When a bilingual child attends a Japanese school, nurturing the English side of the child’s language ability requires a whole range of efforts. In 16 Tips for Raising a Bilingual Child in Japan and 12 More Tips for Raising a Bilingual Child in Japan, I offered a variety of ideas to help address this challenge.
In this article, though, my focus is solely on reading, the area that I feel has had the most powerful impact on the language development of my children and the children I have worked with over the years as a teacher of bilingual kids.
It seems hard to believe that something so simple, so pleasurable, could have as much influence on language development as the practice of reading aloud, and yet all my experience as a parent and teacher—as well as all the research I’ve seen on the subject (see The Read-Aloud Handbook by Jim Trelease and The Power of Reading
by Stephen Krashen for persuasive proof)—point to the enormous impact of this humble activity.
It’s honestly hard for me to overstate the importance of reading aloud—for all children—but it’s particularly vital when it comes to nurturing the minority language of a bilingual child. This means reading aloud every day, from day one, with the newborn on her back and the parent cuddled close with a stack of suitable books. You needn’t—and shouldn’t—wait until the child is any older. Begin right from birth and continue reading just as long as you possibly can, even after the child has begun reading on her own.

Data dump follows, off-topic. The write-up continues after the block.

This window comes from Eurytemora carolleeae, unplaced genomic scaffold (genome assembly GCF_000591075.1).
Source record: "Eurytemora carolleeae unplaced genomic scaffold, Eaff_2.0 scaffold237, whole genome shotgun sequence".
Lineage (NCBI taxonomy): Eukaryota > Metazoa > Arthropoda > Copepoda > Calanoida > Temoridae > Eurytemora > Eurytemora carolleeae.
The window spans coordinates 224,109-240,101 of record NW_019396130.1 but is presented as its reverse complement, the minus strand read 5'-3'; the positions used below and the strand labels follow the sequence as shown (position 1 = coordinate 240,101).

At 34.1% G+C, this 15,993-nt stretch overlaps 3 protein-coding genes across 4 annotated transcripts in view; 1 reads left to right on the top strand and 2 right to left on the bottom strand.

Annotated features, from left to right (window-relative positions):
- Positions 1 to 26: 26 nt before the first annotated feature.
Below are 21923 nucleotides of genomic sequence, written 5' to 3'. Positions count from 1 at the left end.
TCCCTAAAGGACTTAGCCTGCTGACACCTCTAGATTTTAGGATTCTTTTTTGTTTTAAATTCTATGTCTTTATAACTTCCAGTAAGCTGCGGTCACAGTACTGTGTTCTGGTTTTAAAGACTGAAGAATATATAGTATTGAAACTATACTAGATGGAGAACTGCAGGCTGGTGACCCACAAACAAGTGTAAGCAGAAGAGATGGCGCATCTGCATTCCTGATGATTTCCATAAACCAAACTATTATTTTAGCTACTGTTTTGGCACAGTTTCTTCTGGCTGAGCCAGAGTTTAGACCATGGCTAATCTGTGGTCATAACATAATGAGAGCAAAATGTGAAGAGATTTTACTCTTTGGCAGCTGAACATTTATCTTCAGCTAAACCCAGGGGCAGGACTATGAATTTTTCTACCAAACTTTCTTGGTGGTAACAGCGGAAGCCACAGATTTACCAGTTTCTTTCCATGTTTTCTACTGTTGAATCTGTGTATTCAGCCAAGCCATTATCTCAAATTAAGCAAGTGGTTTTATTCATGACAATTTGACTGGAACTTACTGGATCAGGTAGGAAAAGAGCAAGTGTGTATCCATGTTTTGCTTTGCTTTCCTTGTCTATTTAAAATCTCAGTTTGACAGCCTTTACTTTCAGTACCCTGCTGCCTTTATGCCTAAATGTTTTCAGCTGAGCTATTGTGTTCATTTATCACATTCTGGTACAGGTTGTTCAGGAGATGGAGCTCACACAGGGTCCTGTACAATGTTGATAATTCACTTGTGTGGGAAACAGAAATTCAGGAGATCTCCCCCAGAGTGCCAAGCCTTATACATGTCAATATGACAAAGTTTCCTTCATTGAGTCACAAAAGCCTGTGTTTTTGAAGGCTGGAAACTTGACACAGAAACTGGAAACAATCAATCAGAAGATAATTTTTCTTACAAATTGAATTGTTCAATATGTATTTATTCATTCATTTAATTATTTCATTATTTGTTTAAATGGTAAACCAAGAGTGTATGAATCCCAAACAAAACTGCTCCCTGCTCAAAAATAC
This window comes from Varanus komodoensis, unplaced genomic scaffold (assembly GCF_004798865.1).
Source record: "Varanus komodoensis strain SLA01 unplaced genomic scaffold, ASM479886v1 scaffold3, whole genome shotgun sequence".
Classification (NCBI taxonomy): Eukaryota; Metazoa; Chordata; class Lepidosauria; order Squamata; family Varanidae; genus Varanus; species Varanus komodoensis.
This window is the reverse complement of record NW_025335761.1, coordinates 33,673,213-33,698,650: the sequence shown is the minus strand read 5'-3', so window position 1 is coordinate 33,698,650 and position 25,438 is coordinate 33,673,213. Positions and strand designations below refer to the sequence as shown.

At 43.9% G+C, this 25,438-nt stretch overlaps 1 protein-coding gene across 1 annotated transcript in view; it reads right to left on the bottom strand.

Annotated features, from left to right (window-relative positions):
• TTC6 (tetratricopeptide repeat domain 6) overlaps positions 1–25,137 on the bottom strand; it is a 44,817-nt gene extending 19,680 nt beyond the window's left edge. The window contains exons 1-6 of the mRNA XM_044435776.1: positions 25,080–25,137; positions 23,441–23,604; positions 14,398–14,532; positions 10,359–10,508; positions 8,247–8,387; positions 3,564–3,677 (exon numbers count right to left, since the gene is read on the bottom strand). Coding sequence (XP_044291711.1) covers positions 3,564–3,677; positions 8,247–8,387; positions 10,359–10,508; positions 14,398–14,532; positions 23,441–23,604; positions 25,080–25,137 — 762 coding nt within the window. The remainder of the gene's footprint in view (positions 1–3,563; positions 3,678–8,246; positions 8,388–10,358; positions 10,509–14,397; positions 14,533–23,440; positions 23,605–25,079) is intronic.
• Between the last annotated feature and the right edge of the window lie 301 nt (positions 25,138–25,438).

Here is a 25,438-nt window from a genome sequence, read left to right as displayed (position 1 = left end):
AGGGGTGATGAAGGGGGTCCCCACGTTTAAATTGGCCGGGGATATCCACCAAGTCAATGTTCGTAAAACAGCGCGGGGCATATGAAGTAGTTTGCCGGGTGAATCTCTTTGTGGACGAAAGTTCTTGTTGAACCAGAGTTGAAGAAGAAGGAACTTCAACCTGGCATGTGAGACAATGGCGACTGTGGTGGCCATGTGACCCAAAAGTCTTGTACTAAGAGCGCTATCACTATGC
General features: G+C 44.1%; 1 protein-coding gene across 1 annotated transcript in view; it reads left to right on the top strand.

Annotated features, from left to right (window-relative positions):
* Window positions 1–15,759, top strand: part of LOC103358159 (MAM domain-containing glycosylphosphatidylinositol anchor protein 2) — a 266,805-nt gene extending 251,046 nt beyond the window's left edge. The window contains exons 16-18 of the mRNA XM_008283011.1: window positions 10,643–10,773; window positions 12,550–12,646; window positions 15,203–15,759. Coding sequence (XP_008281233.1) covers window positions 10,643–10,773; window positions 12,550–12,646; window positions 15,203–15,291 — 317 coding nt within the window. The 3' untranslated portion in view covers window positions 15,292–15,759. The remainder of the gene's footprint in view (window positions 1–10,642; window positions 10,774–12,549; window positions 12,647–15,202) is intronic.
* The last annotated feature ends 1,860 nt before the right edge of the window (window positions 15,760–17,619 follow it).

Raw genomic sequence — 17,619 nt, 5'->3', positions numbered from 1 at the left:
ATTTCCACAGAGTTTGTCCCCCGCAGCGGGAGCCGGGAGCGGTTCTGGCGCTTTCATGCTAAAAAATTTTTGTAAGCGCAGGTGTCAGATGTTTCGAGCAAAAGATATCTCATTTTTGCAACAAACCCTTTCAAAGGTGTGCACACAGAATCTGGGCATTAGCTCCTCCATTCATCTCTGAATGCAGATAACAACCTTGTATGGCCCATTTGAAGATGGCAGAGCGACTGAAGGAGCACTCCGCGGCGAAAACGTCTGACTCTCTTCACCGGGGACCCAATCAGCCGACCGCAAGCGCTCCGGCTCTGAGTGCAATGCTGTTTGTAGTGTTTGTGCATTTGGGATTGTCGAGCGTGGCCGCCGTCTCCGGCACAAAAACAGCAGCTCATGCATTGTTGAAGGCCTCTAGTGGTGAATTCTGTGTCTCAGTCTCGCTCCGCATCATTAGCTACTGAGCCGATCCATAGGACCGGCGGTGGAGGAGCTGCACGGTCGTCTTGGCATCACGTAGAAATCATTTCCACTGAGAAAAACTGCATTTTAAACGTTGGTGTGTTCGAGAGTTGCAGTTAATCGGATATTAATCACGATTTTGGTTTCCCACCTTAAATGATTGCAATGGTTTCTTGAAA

If you make reading aloud the bedrock of your efforts—at least 15 minutes a day, day in and day out—this routine will not only fuel the growth of the target language, the child will come to associate books and reading with the warmth and pleasure of your time together. Reading aloud—picture books, poetry, chapter books, novels, and nonfiction, too—has long formed the core of my efforts to promote language development and a love of literacy.
Building a home library
Of course, in order to maintain this regular read-aloud practice, the other challenge—in addition to your firm commitment—involves obtaining a steady supply of suitable children’s books. In my experience, this is the other obstacle that parents must make a special effort to overcome.< No matter how tight your budget, building a home library of books in English should at least be a small part of it. In the long run, the money you spend on books will be a modest investment with a substantial payoff: your child’s English ability, and interest in reading, will be much stronger. It’s a question of priority, in the same vein as making the time to read each day: if you have to cut back on some other aspect of your current lifestyle in order to free up funds for books, it’s an adjustment worth making, in my opinion. I also suggest a practice of giving books as gifts for birthdays, Christmas, and other special days. Giving books as gifts—and encouraging others to do the same for your kids—is another way to add to your home library while also elevating books as “special things.” At the same time you’re building your home library, the local library may be another source of children’s books in English. If such books are available, head there regularly with your child. You could also extend the effort to exchange the books you own with similar families in your area. It’s vital, as well, that you seek out books which closely fit your child’s age and interests. After all, if you find the time, but not the right books, your read-aloud effort won’t be as effective and enjoyable as it should be…and could even be abandoned. So you must be willing to invest additional time in searching for books that suit your child, which can easily be done online. (A wealth of recommended titles can also be found in The Read-Aloud Handbook and How to Get Your Child to Love Reading.)